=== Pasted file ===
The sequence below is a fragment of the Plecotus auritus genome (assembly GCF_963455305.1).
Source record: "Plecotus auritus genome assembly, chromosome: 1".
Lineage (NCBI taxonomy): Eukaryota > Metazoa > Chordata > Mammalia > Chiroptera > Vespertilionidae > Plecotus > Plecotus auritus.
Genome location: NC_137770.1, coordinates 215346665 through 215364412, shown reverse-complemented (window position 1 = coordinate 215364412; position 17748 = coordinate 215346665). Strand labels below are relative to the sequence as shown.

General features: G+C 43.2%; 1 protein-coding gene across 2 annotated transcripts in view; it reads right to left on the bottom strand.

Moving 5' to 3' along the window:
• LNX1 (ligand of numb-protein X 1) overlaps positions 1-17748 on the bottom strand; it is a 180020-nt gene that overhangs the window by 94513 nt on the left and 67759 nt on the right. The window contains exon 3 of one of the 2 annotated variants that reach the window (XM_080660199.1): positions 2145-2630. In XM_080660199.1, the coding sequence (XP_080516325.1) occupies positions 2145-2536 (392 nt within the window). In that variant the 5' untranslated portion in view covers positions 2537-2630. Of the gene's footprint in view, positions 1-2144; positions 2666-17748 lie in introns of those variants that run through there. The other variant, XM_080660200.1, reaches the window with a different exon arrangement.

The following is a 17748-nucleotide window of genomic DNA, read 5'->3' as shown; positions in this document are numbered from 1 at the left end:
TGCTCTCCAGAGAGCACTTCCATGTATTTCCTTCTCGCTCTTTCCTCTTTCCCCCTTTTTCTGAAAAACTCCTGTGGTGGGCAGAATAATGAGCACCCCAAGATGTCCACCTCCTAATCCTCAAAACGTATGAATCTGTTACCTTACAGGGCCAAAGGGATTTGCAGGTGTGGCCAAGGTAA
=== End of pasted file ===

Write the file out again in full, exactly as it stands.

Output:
The sequence below is a fragment of the Plecotus auritus genome (assembly GCF_963455305.1).
Source record: "Plecotus auritus genome assembly, chromosome: 1".
Lineage (NCBI taxonomy): Eukaryota > Metazoa > Chordata > Mammalia > Chiroptera > Vespertilionidae > Plecotus > Plecotus auritus.
Genome location: NC_137770.1, coordinates 215346665 through 215364412, shown reverse-complemented (window position 1 = coordinate 215364412; position 17748 = coordinate 215346665). Strand labels below are relative to the sequence as shown.

General features: G+C 43.2%; 1 protein-coding gene across 2 annotated transcripts in view; it reads right to left on the bottom strand.

Moving 5' to 3' along the window:
• LNX1 (ligand of numb-protein X 1) overlaps positions 1-17748 on the bottom strand; it is a 180020-nt gene that overhangs the window by 94513 nt on the left and 67759 nt on the right. The window contains exon 3 of one of the 2 annotated variants that reach the window (XM_080660199.1): positions 2145-2630. In XM_080660199.1, the coding sequence (XP_080516325.1) occupies positions 2145-2536 (392 nt within the window). In that variant the 5' untranslated portion in view covers positions 2537-2630. Of the gene's footprint in view, positions 1-2144; positions 2666-17748 lie in introns of those variants that run through there. The other variant, XM_080660200.1, reaches the window with a different exon arrangement.

The following is a 17748-nucleotide window of genomic DNA, read 5'->3' as shown; positions in this document are numbered from 1 at the left end:
TGCTCTCCAGAGAGCACTTCCATGTATTTCCTTCTCGCTCTTTCCTCTTTCCCCCTTTTTCTGAAAAACTCCTGTGGTGGGCAGAATAATGAGCACCCCAAGATGTCCACCTCCTAATCCTCAAAACGTATGAATCTGTTACCTTACAGGGCCAAAGGGATTTGCAGGTGTGGCCAAGGTAA